Here is the Benjamin Franklin quote that was read during the sermon:
Benjamin Franklin (1706-1790)
Benjamin Franklin is famous for lightning rods, stoves, spectacles, printing, politics and much, much more. Indeed, the eighty-one year old Franklin was the American patriarch at the time of the Constitutional Convention held at Independence Hall in Philadelphia in 1787. In a most remarkable way, he hallowed the Convention with his eloquent call for prayer. Addressing the Convention presided over by none other than George Washington, he reminded the Convention of God's sovereign providence on America's behalf:
In the beginning of the Contest with Great Britain, when we were sensible of danger we had daily prayer in this room for the Divine protection - Our prayers, Sir, were heard, and they were graciously answered. All of us who were engaged in the struggle must have observed frequent instances of a superintending Providence in our favor.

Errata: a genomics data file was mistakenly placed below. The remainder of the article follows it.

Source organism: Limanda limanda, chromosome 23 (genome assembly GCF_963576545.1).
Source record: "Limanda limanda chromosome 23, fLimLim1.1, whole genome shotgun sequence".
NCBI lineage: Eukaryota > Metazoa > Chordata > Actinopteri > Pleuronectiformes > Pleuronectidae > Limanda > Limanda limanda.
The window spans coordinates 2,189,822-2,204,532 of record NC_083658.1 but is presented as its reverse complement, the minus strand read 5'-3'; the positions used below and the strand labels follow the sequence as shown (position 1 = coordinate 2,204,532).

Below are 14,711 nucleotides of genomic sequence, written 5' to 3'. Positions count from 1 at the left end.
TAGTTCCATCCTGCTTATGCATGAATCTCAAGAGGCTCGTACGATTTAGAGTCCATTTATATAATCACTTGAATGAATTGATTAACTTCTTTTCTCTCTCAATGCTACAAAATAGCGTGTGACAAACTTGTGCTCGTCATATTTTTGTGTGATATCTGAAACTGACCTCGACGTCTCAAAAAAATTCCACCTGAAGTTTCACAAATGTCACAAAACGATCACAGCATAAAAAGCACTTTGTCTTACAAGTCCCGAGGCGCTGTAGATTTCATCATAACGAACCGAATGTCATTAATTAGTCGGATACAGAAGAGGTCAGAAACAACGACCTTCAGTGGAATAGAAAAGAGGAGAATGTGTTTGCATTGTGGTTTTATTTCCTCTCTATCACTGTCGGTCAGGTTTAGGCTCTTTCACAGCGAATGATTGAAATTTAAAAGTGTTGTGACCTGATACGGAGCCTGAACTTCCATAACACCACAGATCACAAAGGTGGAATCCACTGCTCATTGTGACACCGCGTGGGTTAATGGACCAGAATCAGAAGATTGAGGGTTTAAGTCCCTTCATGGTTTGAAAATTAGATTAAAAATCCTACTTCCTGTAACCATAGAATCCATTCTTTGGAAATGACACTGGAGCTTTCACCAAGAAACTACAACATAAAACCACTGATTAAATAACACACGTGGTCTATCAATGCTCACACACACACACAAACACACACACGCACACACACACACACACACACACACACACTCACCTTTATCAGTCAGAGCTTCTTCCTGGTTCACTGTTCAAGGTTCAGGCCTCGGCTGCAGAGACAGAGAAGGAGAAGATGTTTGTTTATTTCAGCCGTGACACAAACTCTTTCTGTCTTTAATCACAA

To that kind Providence we owe this happy opportunity of consulting in peace on means of establishing our future national felicity. And have we now forgotten that powerful Friend? Or do we image we no longer need His assistance?
I have lived, Sir, a long time, and the longer I live, the more convincing proofs I see of this truth: that God governs in the affairs of man. And if a sparrow cannot fall to the ground without his notice is it probable that an empire can rise without His aid?
We have been assured sir, in the Sacred Writings that ‘except the Lord build the house, they labour in vain that build it (Ps. 127:1).’ I firmly believe this, and I also believe that without His concurring aid we shall succeed in this political building no better than the builder of Babel.
We shall be divided by our little partial local interests; our projects will be confounded and we ourselves shall become a reproach and bye word down to future ages.
I therefore beg leave to move that, henceforth, prayers imploring the assistance of Heaven and its blessing on our deliberation be held in this assembly every morning. . .and that one or more of the clergy of this city be requested to officiate in that service. (Documentary History of the Constitution of the United States, Vol. III, pp. 235-237).